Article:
On October 23, 2007, my best friend at the time called me and said four words that I will never forget: “Hilary died at five.” I don’t remember much else about that phone call, just tears. She was only 16, and one of the sweetest, funniest people I have ever met.
Hilary’s death was a turning point in my life. I had struggled with depression, OCD, and anxiety for most of my existence, but I was afraid to tell anyone, except my mom, about it. I worried what other people might think of me. But when Hilary died by suicide, I realized I had to push past that worry and speak up. I wasn’t going to let another friend hurt in silence and shame the way she did. So, I started talking about it. I slowly told my friends about my struggles and was met with their acceptance. They were unbelievably understanding, so why was I so fearful? I soon realized that I was not alone. There were millions of people who felt like me, who felt like Hilary did. So many people holding it all in to avoid the possibility of being judged or misunderstood.
Losing Hilary was by far the hardest thing I’d ever experienced in my life, and still is to this day. Being surrounded by supportive family and friends was a big part of what allowed me to make it through, but beyond that, I found therapy through music. No matter what, no matter when, music showed up. It was through my love of music that I learned about TWLOHA for the first time, thanks to a few of my favorite pop-punk bands in high school. In an instant, it become an organization close to my heart, combining the two of the things I found myself most passionate about: suicide prevention and music.
At sixteen, it became a dream of mine to host a suicide prevention benefit concert, using music to heal and bring awareness to something that’s seen as taboo. Fast forward 10 years and I was working in the music industry in Nashville. On February 2, 2017, a local police officer, Officer Mumaw, responded to a call of a woman attempting suicide. In the process of saving her life, his was lost. The city of Nashville was devastated. That’s when my boss texted me and suggested we make my dream into a reality. Soon, the lineup was set and I was in contact with TWLOHA seeking their guidance and the beginnings of our collaboration for “Live. Life. Love. Concert for Suicide Prevention.”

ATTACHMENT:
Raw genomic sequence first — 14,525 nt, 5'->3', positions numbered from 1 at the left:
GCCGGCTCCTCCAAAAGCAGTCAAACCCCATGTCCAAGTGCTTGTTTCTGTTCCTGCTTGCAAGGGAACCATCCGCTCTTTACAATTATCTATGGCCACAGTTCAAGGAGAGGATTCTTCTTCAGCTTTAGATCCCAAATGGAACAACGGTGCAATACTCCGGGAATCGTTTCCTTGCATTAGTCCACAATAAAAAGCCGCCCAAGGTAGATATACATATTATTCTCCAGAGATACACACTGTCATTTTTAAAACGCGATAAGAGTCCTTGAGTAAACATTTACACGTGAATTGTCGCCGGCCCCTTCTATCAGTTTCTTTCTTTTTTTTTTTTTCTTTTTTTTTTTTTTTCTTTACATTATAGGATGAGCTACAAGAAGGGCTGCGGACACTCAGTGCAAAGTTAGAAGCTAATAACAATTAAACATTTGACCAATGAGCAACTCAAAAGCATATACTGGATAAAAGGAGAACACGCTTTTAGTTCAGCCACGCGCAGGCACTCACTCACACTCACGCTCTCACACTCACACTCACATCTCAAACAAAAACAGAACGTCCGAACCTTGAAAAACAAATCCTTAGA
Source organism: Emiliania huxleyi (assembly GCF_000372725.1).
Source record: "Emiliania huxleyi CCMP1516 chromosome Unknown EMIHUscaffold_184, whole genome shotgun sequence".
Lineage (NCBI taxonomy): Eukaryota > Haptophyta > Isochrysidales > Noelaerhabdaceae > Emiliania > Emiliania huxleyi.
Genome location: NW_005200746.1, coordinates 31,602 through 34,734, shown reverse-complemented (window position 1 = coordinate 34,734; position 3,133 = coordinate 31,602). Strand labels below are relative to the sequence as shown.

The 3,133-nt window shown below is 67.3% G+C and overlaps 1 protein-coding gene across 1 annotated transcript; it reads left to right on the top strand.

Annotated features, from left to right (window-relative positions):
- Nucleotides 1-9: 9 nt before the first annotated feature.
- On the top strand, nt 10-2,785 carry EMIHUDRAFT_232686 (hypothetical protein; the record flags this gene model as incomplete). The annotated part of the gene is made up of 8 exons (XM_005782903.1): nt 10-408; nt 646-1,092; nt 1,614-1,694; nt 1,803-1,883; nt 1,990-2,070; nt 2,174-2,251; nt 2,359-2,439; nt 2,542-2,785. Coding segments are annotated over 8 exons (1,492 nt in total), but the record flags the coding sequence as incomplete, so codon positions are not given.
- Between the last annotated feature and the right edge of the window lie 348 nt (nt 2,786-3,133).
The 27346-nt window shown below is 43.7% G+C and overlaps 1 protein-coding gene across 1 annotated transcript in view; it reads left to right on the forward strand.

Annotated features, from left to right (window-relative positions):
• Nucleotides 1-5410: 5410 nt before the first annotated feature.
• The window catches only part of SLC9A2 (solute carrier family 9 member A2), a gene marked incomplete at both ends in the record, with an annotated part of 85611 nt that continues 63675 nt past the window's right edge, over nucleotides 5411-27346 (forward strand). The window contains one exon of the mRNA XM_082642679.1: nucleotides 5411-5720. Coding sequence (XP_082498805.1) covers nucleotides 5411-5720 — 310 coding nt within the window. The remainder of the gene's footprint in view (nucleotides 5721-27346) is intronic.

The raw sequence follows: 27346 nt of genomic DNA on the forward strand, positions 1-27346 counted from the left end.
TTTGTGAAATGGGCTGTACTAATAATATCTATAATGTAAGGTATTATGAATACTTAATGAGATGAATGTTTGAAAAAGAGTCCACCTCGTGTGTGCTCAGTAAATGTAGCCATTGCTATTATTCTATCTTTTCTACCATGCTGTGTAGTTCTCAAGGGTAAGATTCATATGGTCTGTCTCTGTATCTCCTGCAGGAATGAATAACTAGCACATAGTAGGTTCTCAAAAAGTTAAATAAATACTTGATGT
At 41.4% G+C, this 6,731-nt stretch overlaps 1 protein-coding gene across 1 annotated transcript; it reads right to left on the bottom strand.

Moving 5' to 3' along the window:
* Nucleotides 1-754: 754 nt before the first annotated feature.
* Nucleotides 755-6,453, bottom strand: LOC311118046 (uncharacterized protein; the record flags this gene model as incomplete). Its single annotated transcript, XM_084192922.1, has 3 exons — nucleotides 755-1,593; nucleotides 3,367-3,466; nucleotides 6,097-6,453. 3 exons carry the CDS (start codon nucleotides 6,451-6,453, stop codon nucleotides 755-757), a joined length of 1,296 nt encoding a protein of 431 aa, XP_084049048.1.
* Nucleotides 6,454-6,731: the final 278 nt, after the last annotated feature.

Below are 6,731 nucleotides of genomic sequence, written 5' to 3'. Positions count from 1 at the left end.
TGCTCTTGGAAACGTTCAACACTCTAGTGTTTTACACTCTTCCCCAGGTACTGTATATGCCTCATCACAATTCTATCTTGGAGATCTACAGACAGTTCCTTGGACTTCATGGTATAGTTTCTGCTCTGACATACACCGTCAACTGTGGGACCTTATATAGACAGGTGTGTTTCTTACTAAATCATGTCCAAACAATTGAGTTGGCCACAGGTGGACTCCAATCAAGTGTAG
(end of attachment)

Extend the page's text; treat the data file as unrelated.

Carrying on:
On March 3, 2017, we hosted the very first concert that raised thousands of dollars for hope and help. That night was emotional for me. I was terrified it would be a failure, but it wasn’t. I cried at the realization that one of my biggest dreams had come to light and I was able to do something that in a way, honored Hillary, Officer Mumaw, and all of those people struggling with mental illness.
We’re getting ready to host our second annual show. This year, we’re partnering with artists like Why Don’t We, Dan + Shay, Lauv, and Kim Petras. And while music is key to this event, it’s the message that’s most important. The message that hope is real and it’s OK to not be OK. Whether or not the show sells out, if we reach one person with those words, we can consider it a success. Letting people know that they are not alone in their struggles is what this is all about.